Top 5 Energy Resources – Which One is the Best?

Top+5+Energy+Resources+-+Which+One+is+the+Best%3F

Shenin Rahman, Writer

There are many different types of energy resources, but this will be shortened down to only 5, this article however will be long. The following five are solar power, nuclear fission (not fusion), natural gas (coal and oil), and hydroelectricity. These will be based off of three categories:

 

  • Cost 
  • Functionality 
  • Impact on environment 

 

Let’s start off with solar power. Polysilicon, for example, takes into account maintenance, depreciation, materials, and metallurgical grade Si. Another is that the batch process is very slow so it can be mostly 

tor turns moving past the conductors to conduct electricity and conduct a voltage. Hydroelectricity does not emit emissions, but it can affect the characteristics of that river and cause organisms such as fish from migration or change water temperatures. Hydroelectricity also produces emissions just by manufacturing, releasing greenhouse gases from aquatic systems by the decomposition of biomass. They disturb fish migration and could possibly be killed/injured from the hydropower turbine

expensive at times. For functionality it is pretty easy to set up, solar power can store for a very long time and can operate to 60% capacity. The solar cell has a process allied the band gap energy and so it loses 70% of the radiation energy. The impact on the environment does seem to do good as it does not produce air pollution or greenhouse gases. Despite lithium ions history based on field testing it is shown to have more experience with this type of battery making it safer. However, these batteries cannot be recycled, most of them. These go through the smelting process and are energy intensive, recyclers are out of business due to the number of companies that choose mining out of recyclability, these types of issues are the reason why researchers are actively studying this problem finding better ways. Besides this solar panels have a relatively good impact on the environment. 

 

Next is nuclear fission, nuclear power has a rough history considering the Fukushima incident in Japan and other nuclear power incidents from Russia, France, and others back then. Nuclear fission now uses less uranium than it did before, thorium salts is now a key leading power source. In terms of cost nuclear 

power is still relatively expensive, from safety regulations to discount rates. For functionality, it is a very complex process and takes careful managing,  but materials like thorium are also just as dangerous as uranium. Nuclear fission is not as complex as nuclear fusion. For the impact on the environment it does not produce as much carbon dioxide which is good. It allows us to solve problems like access to power in desolate areas.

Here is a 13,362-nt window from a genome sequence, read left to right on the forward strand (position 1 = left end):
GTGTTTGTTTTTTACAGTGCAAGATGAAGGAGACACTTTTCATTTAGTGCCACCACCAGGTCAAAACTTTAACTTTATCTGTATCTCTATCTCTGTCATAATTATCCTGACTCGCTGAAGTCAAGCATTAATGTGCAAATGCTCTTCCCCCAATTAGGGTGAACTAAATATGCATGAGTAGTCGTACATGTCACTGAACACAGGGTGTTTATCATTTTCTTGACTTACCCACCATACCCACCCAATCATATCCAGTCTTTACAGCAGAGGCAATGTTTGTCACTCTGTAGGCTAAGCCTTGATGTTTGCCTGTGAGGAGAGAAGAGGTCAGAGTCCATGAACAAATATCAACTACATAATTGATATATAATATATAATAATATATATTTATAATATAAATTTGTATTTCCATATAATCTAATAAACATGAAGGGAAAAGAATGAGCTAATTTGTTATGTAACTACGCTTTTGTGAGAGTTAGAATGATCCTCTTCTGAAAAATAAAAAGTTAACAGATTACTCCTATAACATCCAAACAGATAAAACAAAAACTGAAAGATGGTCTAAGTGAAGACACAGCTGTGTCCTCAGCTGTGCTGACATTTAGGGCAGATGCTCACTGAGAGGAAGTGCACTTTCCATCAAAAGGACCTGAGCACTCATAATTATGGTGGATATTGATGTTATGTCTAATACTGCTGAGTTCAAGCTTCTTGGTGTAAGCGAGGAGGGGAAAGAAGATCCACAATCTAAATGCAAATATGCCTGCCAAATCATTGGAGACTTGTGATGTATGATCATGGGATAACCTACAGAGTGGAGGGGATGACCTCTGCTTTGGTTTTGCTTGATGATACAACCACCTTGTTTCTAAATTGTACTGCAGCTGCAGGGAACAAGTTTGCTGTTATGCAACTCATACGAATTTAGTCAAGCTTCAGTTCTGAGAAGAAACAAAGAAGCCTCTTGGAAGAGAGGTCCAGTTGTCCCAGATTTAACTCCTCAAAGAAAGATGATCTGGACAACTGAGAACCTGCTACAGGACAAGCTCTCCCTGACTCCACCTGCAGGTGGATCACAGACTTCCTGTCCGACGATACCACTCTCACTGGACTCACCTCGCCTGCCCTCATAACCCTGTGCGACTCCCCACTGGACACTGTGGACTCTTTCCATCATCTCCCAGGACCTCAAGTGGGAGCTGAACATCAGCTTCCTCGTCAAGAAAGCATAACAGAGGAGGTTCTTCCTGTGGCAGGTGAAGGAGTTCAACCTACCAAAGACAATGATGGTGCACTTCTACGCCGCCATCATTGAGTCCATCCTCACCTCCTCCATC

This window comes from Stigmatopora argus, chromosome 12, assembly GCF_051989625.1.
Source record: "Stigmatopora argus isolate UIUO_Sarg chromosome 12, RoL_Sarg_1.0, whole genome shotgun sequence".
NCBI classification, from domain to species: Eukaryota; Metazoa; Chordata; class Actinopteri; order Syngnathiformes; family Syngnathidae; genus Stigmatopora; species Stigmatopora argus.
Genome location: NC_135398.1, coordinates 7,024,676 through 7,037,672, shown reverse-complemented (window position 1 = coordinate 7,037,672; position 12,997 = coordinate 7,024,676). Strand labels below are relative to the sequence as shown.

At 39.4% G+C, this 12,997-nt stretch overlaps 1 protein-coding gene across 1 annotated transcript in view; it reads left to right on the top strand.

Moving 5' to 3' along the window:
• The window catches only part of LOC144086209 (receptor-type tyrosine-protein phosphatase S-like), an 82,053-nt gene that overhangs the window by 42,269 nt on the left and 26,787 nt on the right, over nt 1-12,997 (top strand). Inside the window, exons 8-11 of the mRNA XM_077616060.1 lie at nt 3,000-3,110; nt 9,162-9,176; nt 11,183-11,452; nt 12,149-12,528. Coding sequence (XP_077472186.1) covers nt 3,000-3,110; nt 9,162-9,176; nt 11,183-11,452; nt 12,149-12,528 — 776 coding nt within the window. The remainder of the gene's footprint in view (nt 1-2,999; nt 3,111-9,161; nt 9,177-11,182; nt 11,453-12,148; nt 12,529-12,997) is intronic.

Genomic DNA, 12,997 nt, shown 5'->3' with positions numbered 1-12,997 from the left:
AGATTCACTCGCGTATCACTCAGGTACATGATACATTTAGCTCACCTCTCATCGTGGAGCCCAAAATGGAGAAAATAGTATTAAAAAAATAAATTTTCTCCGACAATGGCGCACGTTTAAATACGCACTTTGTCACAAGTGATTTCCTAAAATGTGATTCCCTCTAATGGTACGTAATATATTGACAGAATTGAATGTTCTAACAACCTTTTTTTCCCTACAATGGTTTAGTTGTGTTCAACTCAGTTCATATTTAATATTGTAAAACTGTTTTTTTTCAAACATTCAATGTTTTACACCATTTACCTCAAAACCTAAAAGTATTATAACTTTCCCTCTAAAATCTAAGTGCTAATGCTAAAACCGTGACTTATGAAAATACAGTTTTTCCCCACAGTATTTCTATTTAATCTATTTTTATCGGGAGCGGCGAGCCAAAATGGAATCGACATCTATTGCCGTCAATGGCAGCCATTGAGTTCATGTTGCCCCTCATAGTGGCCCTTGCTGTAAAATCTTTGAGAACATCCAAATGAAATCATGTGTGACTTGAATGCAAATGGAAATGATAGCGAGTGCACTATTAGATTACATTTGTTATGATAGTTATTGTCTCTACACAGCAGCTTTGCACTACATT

In 2019, national average sales for coals altogether was $30.93 per short ton,  the highest spike of coal being in 2012. Coke producers in 2012 were the highest price, coal is determined by transaction and the different types of coal. Functionality is easy since the coal smelts easily and the ash goes to an ash disposal. The impact on the environment is heavy, not only does it show a lethal amount of carbon dioxide but it has harmful chemicals such as carbon monoxide, sulfur dioxide, ozone, and mercury can cause harm to pregnant women as well as causing chronic respiratory diseases and different types of cancer such as lung cancer. The ash from fossil fuels contaminates groundwater (95%). The cost of heating oil is about $2.44 per gallon and $2.15 per gallon from gasoline, the functionality of oil is very easy to use. The crude oil goes through a process of separation, conversion, treatment, then storage. During the treatment process the refinery technicians try to perfect the gasoline blend, it takes into many considerations when mixing with gas. As for the impact on the environment it does very little, it harms oceans through oil spills and explosions contaminating the soil and the water. This hurts marine animals and can cause several side effects when covered in oil such as hypothermia, inhalation, skin exposure, ingestion, etc

The last is hydroelectricity, the installation cost ranges from $1,000-$5,000 per kilowatt for a conventional one.  Pumped storage ranges from $1,010-$4,500, this is only for installed costs.  As for functionality hydroelectric power is made first from the 

hydraulic turbine, converting water into mechanical energy then converting it into electricity. Then the electromagnets (field poles) turn on whenever the ro

So, which one’s the best? Well there’s not a definite answer as more research needs to be made. However, nuclear fission probably is the best one, but research from that field is still yet to be done. Each energy resource has its own unique feature, and no resource is perfect.